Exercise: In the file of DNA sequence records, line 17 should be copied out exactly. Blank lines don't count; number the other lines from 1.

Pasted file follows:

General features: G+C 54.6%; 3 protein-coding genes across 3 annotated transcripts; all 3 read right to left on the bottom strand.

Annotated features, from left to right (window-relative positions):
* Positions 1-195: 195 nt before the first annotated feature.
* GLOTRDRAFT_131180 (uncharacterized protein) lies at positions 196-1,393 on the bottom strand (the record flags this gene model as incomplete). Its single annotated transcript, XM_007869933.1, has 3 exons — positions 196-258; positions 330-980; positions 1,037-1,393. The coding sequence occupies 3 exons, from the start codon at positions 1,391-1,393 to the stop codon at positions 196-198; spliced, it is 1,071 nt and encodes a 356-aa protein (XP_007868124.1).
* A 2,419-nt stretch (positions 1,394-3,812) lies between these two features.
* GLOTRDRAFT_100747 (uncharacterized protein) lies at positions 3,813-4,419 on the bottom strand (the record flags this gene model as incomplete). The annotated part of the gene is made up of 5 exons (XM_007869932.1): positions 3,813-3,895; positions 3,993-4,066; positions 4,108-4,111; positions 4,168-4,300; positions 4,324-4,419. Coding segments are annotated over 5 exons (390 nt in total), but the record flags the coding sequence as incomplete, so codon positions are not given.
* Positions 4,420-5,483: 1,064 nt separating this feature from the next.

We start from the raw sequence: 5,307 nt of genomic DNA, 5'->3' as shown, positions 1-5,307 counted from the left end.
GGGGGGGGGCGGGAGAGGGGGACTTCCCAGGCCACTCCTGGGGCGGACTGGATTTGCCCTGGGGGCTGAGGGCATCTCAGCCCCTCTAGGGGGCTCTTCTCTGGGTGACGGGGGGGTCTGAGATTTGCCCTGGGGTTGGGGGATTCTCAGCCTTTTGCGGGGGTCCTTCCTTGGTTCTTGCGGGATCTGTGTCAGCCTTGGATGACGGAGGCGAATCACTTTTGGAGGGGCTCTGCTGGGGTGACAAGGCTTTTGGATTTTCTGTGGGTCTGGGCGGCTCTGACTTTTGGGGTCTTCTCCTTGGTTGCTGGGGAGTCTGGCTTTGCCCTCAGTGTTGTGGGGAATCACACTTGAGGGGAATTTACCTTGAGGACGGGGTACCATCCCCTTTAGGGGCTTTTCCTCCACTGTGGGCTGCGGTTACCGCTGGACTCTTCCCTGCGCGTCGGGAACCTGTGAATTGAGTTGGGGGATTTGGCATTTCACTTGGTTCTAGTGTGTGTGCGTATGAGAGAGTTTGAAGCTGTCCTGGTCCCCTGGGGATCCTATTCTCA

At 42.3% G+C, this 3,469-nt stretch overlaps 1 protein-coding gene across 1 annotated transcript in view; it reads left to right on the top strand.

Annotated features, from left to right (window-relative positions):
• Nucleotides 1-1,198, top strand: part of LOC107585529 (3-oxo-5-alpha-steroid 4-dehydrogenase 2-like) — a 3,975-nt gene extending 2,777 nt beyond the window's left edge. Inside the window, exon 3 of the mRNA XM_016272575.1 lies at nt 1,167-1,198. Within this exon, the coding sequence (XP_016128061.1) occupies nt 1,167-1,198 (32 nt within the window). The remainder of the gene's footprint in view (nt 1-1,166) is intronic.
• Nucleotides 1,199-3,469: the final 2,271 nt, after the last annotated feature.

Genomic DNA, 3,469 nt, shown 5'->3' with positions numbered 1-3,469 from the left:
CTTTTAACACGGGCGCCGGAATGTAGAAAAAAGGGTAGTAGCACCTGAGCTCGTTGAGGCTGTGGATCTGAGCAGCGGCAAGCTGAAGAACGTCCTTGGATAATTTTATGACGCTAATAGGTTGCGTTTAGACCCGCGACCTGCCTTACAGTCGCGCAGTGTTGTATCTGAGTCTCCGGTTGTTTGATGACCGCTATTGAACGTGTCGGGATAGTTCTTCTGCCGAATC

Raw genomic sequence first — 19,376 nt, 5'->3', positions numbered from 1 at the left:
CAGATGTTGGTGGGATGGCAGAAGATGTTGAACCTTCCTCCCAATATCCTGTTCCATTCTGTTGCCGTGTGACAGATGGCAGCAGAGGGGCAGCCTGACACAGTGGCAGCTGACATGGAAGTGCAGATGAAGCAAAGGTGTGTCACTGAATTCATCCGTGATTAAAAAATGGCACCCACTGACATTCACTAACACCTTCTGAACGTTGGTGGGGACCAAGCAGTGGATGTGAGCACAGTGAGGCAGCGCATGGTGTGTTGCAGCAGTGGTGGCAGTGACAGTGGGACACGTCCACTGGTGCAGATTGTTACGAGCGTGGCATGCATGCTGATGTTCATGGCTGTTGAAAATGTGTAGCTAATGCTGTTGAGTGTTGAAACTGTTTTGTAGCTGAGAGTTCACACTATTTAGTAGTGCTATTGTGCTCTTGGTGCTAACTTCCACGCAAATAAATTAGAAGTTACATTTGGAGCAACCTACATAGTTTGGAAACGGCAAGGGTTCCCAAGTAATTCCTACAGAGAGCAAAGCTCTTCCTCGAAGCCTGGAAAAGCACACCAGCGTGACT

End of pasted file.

CAGATGTTGGTGGGATGGCAGAAGATGTTGAACCTTCCTCCCAATATCCTGTTCCATTCTGTTGCCGTGTGACAGATGGCAGCAGAGGGGCAGCCTGACACAGTGGCAGCTGACATGGAAGTGCAGATGAAGCAAAGGTGTGTCACTGAATTCATCCGTGATTAAAAAATGGCACCCACTGACATTCACTAACACCTTCTGAACGTTGGTGGGGACCAAGCAGTGGATGTGAGCACAGTGAGGCAGCGCATGGTGTGTTGCAGCAGTGGTGGCAGTGACAGTGGGACACGTCCACTGGTGCAGATTGTTACGAGCGTGGCATGCATGCTGATGTTCATGGCTGTTGAAAATGTGTAGCTAATGCTGTTGAGTGTTGAAACTGTTTTGTAGCTGAGAGTTCACACTATTTAGTAGTGCTATTGTGCTCTTGGTGCTAACTTCCACGCAAATAAATTAGAAGTTACATTTGGAGCAACCTACATAGTTTGGAAACGGCAAGGGTTCCCAAGTAATTCCTACAGAGAGCAAAGCTCTTCCTCGAAGCCTGGAAAAGCACACCAGCGTGACT